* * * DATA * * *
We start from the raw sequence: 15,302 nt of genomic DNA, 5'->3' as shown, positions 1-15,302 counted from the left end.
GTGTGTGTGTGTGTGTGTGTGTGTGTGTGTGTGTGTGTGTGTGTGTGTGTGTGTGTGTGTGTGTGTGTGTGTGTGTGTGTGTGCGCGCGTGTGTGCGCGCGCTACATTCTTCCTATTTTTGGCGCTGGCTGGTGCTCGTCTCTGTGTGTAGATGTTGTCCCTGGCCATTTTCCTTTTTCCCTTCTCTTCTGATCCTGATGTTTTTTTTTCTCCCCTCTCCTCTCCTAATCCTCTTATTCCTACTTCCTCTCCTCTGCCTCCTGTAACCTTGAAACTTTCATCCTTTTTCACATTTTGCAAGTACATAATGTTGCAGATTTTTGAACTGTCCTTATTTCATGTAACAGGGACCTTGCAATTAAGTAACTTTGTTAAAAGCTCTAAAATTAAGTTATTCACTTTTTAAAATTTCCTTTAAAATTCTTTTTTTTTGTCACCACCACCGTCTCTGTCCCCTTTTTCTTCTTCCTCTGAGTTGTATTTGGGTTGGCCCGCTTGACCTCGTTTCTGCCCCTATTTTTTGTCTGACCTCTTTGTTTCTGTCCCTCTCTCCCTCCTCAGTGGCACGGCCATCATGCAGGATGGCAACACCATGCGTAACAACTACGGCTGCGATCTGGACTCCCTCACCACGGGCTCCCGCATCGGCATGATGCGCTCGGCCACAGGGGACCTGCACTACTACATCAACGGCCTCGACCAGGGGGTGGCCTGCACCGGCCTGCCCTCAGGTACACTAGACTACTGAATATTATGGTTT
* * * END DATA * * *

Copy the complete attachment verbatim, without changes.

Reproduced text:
We start from the raw sequence: 15,302 nt of genomic DNA, 5'->3' as shown, positions 1-15,302 counted from the left end.
GTGTGTGTGTGTGTGTGTGTGTGTGTGTGTGTGTGTGTGTGTGTGTGTGTGTGTGTGTGTGTGTGTGTGTGTGTGTGTGTGTGCGCGCGTGTGTGCGCGCGCTACATTCTTCCTATTTTTGGCGCTGGCTGGTGCTCGTCTCTGTGTGTAGATGTTGTCCCTGGCCATTTTCCTTTTTCCCTTCTCTTCTGATCCTGATGTTTTTTTTTCTCCCCTCTCCTCTCCTAATCCTCTTATTCCTACTTCCTCTCCTCTGCCTCCTGTAACCTTGAAACTTTCATCCTTTTTCACATTTTGCAAGTACATAATGTTGCAGATTTTTGAACTGTCCTTATTTCATGTAACAGGGACCTTGCAATTAAGTAACTTTGTTAAAAGCTCTAAAATTAAGTTATTCACTTTTTAAAATTTCCTTTAAAATTCTTTTTTTTTGTCACCACCACCGTCTCTGTCCCCTTTTTCTTCTTCCTCTGAGTTGTATTTGGGTTGGCCCGCTTGACCTCGTTTCTGCCCCTATTTTTTGTCTGACCTCTTTGTTTCTGTCCCTCTCTCCCTCCTCAGTGGCACGGCCATCATGCAGGATGGCAACACCATGCGTAACAACTACGGCTGCGATCTGGACTCCCTCACCACGGGCTCCCGCATCGGCATGATGCGCTCGGCCACAGGGGACCTGCACTACTACATCAACGGCCTCGACCAGGGGGTGGCCTGCACCGGCCTGCCCTCAGGTACACTAGACTACTGAATATTATGGTTT